US: Iran must stop support for Iraqi militias; it destabilizes Iraq, region more broadly
WASHINGTON DC (Kurdistan 24) – The US is "deeply concerned" about Iran's "malign influence" in Iraq, Deputy Assistant Secretary of State for Iraq and Iran, Jennifer Gavito, told reporters on Friday.
Tougher US Position on Iran, Renewal of JCPOA
Her statement seemed to reflect a key point that is not sufficiently recognized. The Biden administration appears to have recently adopted a tougher position toward Iran.
That includes the efforts to renew the 2015 nuclear deal, formally known as the Joint Comprehensive Plan of Action (JCPOA), from which former President Donald Trump withdrew in March.
When the Biden administration took office, it was keen to renew that agreement and improve ties more broadly between Washington and Tehran. It seemed to blame its predecessor for tensions between the two.
Key US allies in the region, including Israel, Saudi Arabia, and the United Arab Emirates (UAE), were dismayed by the Biden administration's conciliatory approach toward Iran, as well as that of the European Union (EU), which has been hosting the JCPOA negotiations in Vienna.
As the Ukraine crisis began with Russia's Feb. 24 assault on Ukraine, the US and EU sought to cut energy imports from Russia. Indeed, Europe, particularly Germany, has a great dependence on Russia for energy imports, sending Russia nearly $1 billion a day.
So the US and EU turned to major oil-producing countries, like Saudi Arabia and the UAE, to increase exports so they could cut their energy imports from Russia. But having ignored the security concerns of those countries, they were rebuffed.
Moreover, when it appeared, as recently as last month, that an agreement to renew the JCPOA was, nonetheless, imminent, Iran issued a new demand: the US remove the Islamic Revolutionary Guard Corps (IRGC) from its list of Foreign Terrorist Organizations (FTOs).
Although the Trump administration made that designation, the Biden administration has consistently refused to accommodate Tehran's demand. And that has now put the renewal of the JCPOA in doubt.
In speaking on Friday, Gavito was careful to highlight a major difference between the current and previous administrations.
"President Biden has made it very clear," she said, "that the US seeks to resolve our differences with Iran through diplomatic means."
"However," she continued, "the militia attacks, taking their orders from outside of Iraq, undermine the Iraqi state, and serve to destabilize Iraq and the region."
"They have to stop," she affirmed. "Iran tries to deny responsibility," for them, "but, frankly, nobody is fooled."
"Iran cannot believe that it can continue to conduct diplomacy with one hand" while "supporting violence with the other," she added. "We will continue to make this crystal clear in any conversations with partners in the region."
Gavito's statement about Iran's responsibility for the attacks conducted by the Iraqi militias it supports was among the most forceful made by any State Department official since Biden took office.
Indeed, a year ago, the Biden administration would not say what Gavito just did. It regularly responded to such attacks by saying that it was waiting for the results of the investigation.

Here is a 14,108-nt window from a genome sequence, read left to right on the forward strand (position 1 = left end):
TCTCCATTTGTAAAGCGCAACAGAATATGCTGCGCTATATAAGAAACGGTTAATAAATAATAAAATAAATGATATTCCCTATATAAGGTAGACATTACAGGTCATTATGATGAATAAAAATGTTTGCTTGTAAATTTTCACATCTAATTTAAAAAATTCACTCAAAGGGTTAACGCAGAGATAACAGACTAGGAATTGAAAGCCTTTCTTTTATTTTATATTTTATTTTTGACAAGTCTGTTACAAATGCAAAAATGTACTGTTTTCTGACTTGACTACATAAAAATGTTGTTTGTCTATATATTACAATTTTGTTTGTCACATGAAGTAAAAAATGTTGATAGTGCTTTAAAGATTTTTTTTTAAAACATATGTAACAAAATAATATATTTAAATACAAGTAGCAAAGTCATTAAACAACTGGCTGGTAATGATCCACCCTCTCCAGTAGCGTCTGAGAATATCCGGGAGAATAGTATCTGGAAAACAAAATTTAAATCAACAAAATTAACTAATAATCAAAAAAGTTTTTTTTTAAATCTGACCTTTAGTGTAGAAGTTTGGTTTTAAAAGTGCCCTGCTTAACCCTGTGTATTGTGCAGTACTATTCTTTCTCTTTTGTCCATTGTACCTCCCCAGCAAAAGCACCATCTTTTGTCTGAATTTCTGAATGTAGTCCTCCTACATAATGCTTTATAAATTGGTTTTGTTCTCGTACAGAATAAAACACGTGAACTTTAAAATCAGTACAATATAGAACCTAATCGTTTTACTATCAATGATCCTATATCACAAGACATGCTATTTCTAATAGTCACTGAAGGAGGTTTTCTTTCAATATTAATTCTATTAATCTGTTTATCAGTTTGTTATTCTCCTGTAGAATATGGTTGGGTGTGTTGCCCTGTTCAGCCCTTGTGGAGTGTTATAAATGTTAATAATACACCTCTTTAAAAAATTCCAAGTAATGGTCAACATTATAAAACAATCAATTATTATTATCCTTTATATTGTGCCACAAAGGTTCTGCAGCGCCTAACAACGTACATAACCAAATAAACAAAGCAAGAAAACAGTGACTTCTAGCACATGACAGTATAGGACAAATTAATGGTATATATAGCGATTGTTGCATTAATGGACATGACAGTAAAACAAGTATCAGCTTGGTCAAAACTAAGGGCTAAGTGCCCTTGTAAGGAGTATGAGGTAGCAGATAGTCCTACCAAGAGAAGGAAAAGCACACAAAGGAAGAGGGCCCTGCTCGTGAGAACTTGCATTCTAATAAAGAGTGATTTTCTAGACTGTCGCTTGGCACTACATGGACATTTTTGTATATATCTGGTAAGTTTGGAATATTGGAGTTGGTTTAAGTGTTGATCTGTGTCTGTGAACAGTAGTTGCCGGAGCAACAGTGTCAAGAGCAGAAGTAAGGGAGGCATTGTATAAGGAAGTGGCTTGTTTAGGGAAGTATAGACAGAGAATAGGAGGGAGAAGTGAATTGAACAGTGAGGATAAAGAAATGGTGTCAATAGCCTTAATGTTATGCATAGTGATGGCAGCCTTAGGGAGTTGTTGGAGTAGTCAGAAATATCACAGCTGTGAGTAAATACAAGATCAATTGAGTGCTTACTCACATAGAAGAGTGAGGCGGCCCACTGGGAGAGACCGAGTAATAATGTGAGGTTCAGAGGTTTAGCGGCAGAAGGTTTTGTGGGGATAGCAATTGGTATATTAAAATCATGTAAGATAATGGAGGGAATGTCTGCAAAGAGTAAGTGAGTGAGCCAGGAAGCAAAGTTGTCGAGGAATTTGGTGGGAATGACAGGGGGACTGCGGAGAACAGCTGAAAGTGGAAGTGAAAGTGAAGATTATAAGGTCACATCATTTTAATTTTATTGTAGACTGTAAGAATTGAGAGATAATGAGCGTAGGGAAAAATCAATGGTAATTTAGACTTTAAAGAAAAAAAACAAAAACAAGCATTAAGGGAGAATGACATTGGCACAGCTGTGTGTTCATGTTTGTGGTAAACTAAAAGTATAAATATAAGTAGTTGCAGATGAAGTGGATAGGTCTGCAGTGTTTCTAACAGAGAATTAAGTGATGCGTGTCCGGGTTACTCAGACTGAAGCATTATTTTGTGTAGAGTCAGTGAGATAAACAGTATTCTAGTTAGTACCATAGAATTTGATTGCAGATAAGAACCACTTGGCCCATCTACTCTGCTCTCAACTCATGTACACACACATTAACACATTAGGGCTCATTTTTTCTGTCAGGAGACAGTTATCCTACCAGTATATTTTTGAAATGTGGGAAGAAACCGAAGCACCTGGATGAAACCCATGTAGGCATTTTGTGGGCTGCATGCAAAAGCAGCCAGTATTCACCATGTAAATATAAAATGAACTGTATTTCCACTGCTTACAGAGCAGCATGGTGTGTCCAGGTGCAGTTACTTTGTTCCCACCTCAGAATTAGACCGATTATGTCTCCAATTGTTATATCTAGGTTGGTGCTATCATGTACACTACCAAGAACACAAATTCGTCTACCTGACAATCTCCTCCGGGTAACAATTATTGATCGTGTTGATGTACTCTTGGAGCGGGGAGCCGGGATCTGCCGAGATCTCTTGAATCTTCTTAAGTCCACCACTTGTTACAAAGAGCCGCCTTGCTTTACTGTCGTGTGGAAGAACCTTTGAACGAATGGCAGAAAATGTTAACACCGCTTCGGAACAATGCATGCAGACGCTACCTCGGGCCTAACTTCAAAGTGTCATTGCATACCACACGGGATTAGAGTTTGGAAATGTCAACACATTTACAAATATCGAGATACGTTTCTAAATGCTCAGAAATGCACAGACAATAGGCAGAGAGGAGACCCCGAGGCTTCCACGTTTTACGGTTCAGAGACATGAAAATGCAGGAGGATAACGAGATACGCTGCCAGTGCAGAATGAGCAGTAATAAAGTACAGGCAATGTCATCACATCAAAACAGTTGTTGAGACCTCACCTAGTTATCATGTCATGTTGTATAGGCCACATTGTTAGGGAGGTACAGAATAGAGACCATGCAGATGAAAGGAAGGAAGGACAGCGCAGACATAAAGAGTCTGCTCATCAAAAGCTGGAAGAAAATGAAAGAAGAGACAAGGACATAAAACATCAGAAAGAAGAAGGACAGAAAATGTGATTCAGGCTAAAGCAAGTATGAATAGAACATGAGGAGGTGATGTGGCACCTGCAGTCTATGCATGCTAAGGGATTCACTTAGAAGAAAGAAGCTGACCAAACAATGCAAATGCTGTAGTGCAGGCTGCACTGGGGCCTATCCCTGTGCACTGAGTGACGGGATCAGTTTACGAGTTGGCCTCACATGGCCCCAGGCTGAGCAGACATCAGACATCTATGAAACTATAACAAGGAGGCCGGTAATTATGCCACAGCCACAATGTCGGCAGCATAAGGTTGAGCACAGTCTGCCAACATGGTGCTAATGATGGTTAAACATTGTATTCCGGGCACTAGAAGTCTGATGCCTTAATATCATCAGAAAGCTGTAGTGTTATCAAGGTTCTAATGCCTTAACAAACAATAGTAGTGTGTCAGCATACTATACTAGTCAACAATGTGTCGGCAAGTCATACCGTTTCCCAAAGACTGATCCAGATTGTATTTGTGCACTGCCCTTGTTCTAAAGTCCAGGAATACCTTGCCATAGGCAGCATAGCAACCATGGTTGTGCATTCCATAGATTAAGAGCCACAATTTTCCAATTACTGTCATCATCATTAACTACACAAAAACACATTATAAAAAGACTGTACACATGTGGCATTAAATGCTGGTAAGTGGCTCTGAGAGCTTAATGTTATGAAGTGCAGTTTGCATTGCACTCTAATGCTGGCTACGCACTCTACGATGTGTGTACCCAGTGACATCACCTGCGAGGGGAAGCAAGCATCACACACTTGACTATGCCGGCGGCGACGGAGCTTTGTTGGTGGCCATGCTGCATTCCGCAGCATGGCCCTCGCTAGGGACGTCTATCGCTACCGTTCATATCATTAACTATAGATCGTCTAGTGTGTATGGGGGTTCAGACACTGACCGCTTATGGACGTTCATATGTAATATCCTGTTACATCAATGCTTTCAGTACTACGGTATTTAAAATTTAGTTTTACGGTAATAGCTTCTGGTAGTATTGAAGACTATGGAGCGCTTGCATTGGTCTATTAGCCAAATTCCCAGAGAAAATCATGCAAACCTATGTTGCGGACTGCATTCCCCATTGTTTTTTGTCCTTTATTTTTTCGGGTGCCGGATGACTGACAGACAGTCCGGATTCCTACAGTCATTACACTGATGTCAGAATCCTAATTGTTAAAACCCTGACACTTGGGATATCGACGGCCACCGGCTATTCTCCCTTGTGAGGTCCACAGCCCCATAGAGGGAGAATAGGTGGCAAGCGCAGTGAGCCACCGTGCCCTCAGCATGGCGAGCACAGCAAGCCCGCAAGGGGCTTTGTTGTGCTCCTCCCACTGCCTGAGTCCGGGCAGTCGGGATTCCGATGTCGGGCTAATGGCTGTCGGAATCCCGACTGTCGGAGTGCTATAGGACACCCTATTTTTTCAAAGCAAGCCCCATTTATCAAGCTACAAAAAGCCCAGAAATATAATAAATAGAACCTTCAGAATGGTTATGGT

The results were predictable. Since Iran was never held accountable, the attacks continued.
Commitment to Prosperity of Kurdish People within Iraq and Iraq's Security and Sovereignty
Last month, Gavito visited Erbil and Baghdad, and she described ties between the Kurdistan Region and the US as historically "very strong and very close."
However, her language fell short of that used earlier by the Biden administration: "strategic partnership." The significance of that is not clear, although it still should be noted that the earlier language was also stronger.
Gavito listed the issues that she discussed in Erbil, including "our concern over government formation" and "the need for Kurdish unity" within "the context of a federal Iraq."
"The United States deeply values its strategic partnership with Iraq," Gavito said. "We have a long-term commitment to Iraq and to the region," she added, as she noted the US-Iraq Strategic Dialogues.
However, the US has an overriding concern in Iraq: the lack of a government in Baghdad. It has been over six months since the Oct. 10 elections. And yet there appears to be no resolution in sight of the obstacles that have emerged to the formation of a new government.
Gavito's statement echoed the concern expressed last month by Secretary of State Antony Blinken in phone conversations with Iraqi Prime Minister Mustafa Al-Kadhimi and Kurdistan Region Prime Minister Masrour Barzani. In those discussions, Blinken stressed "the urgency" of forming a new Iraqi government "accountable to the Iraqi people."
The pro-Iranian militias did poorly in the elections, as Gavito noted. Yet they are demanding government ministries—and the resources that go with ministerial posts.
A government could be formed by the most successful Shi'a party—Muqtada al-Sadr's Sairoon—which is aligned with the most successful Kurdish party, the Kurdistan Democratic Party (KDP), along with the Sunni Sovereignty Alliance.
The three parties combined have the majority. But they have been blocked by the losers in the elections: the pro-Iranian parties, which call themselves the "Coordination Framework" and are aligned with the Patriotic Union of Kurdistan (PUK).
They boycott voting sessions, denying parliament the quorum necessary to choose a new president. Once selected, the president would name the prime minister, and a new government would follow.
But, so far, the pro-Iranian parties, along with their PUK ally, have succeeded in blocking the first step: choosing a new president.